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Food security, Moldova in focus at G7 foreign minister meeting

13 May 2022 - 10:01 By Alexander Ratz and John Irish
The participants of the G7 summit Victoria Nuland (l-r), under secretary of State for Political Affairs of the USA, Elizabeth Truss, foreign minister of Great Britain, Jean-Yves Le Drian, foreign minister of France, Melanie Joly, foreign minister of Canada, Yoshimasa Hayashi, foreign minister of Japan, Annalena Baerbock, foreign minister of Germany, Luigi Di Maio, foreign minister of Italy, and Josep Borrell, Vice-President of the European Commission, seen walking at Weissenhaus Grand Village Resort on May 12, 2022 in Wangels, Germany. The three-day conference is focusing on the current Russian war in Ukraine. The foreign ministers of Ukraine and Moldova are also attending.
The participants of the G7 summit Victoria Nuland (l-r), under secretary of State for Political Affairs of the USA, Elizabeth Truss, foreign minister of Great Britain, Jean-Yves Le Drian, foreign minister of France, Melanie Joly, foreign minister of Canada, Yoshimasa Hayashi, foreign minister of Japan, Annalena Baerbock, foreign minister of Germany, Luigi Di Maio, foreign minister of Italy, and Josep Borrell, Vice-President of the European Commission, seen walking at Weissenhaus Grand Village Resort on May 12, 2022 in Wangels, Germany. The three-day conference is focusing on the current Russian war in Ukraine. The foreign ministers of Ukraine and Moldova are also attending.
Image: George Wendt - Pool/Getty Images

Foreign ministers from the G7 group of rich nations will discuss how to alleviate food security concerns when they meet in Germany on Friday as fears mount that the war between Russia and Ukraine could further destabilise Moldova.

The annual meeting running until Saturday brings together top diplomats from Britain, Canada, Germany, Italy, France, Japan the US and the European Union, to the Baltic Sea resort of Weissenhaus.

Talks are set to be dominated by Ukraine and how to manage the consequences of a conflict that could drag on for months, if not longer.

The Ukrainian and Moldovan foreign ministers are also attending on Friday with the West's most industrialised nations set to reaffirm their support for the two countries.

The war in Ukraine has sent global prices for grains, cooking oils, fuel and fertiliser soaring, with United Nations agencies warning that the price hikes will worsen a food crisis in Africa in particular.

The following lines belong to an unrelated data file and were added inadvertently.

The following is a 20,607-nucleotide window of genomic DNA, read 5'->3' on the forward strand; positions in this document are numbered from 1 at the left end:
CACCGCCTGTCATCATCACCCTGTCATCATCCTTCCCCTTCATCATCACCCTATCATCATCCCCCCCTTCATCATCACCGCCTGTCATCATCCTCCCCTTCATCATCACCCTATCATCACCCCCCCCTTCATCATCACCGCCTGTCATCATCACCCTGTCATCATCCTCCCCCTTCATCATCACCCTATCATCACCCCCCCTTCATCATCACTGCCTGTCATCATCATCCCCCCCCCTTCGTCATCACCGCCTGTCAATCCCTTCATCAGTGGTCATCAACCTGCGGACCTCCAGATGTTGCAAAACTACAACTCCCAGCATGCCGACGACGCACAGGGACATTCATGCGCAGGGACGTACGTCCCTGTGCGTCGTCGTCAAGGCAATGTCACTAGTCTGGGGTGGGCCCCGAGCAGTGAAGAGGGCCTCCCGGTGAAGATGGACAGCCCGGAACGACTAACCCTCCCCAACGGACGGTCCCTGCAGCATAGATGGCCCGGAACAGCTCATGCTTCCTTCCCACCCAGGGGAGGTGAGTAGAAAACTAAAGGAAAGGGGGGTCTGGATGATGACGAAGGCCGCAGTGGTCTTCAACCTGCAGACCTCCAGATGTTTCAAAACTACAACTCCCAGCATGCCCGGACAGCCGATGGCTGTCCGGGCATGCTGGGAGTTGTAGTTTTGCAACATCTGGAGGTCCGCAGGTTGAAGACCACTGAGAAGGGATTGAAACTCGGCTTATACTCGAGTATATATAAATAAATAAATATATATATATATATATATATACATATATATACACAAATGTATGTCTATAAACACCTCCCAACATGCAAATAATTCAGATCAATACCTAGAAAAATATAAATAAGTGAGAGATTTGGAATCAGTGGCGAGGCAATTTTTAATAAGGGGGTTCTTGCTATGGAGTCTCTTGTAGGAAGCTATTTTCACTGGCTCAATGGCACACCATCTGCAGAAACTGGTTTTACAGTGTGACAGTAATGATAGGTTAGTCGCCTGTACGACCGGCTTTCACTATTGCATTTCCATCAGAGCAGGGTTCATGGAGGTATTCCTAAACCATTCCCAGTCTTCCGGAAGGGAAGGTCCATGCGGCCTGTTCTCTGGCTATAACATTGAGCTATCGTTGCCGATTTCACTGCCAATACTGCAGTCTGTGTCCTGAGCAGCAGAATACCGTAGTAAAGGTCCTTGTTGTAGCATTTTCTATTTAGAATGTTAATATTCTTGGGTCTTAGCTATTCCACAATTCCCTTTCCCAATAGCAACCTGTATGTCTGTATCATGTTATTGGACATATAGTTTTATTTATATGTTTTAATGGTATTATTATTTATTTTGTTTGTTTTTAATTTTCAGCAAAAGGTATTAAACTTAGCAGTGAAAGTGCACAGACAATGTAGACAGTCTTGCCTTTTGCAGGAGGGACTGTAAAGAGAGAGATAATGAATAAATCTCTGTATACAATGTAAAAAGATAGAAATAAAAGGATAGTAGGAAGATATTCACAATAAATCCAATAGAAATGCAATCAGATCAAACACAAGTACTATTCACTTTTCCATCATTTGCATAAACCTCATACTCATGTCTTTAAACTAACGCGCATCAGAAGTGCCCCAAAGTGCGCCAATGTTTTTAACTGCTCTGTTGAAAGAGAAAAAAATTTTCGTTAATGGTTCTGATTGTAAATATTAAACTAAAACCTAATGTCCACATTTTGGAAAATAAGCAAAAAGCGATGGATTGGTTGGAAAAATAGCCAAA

The Russian invasion of Ukraine since February has disrupted shipping in the Black Sea, a major route for grains and other commodities, throttling exports from Ukraine and Russia.

“There are 25 million tonnes of grain currently blocked in the Ukrainian port of Odesa, which means food for millions of people in the world that is urgently needed, above all in African countries and in the Middle East,” German Foreign Minister Annalena Baerbock told reporters.

“That's why we're sending a clear signal today: we see you, we hear you and we support you,” she said.

Diplomatic sources said the aim was for the seven countries to organise themselves better to find quick and efficient answers to the food crisis.

While U.S. Secretary of State Antony Blinken will not make it due to catching Covid-19, the remaining ministers will aim to reassure Ukraine's neighbour Moldova.

It is struggling to cope with the refugee flow from its neighbour, but incidents involving pro-Russian separatists in recent weeks in the Transdniestria breakaway region have raised international alarm that Russia's war in Ukraine could spread over the frontier.

“The country has been weakened because of the war ... so we need to confirm our support for Moldova,” a French diplomatic source told reporters.

Indonesian Foreign Minister Retno Marsudi, whose country currently holds the presidency of the Group of 20 Industrialised and Emerging Economies (G20), which also includes Russia, is will also join the meeting on Friday to discuss food security.

A French official said the question of Russia's presence at the heads of state meeting in November would be brought up.

Reuters

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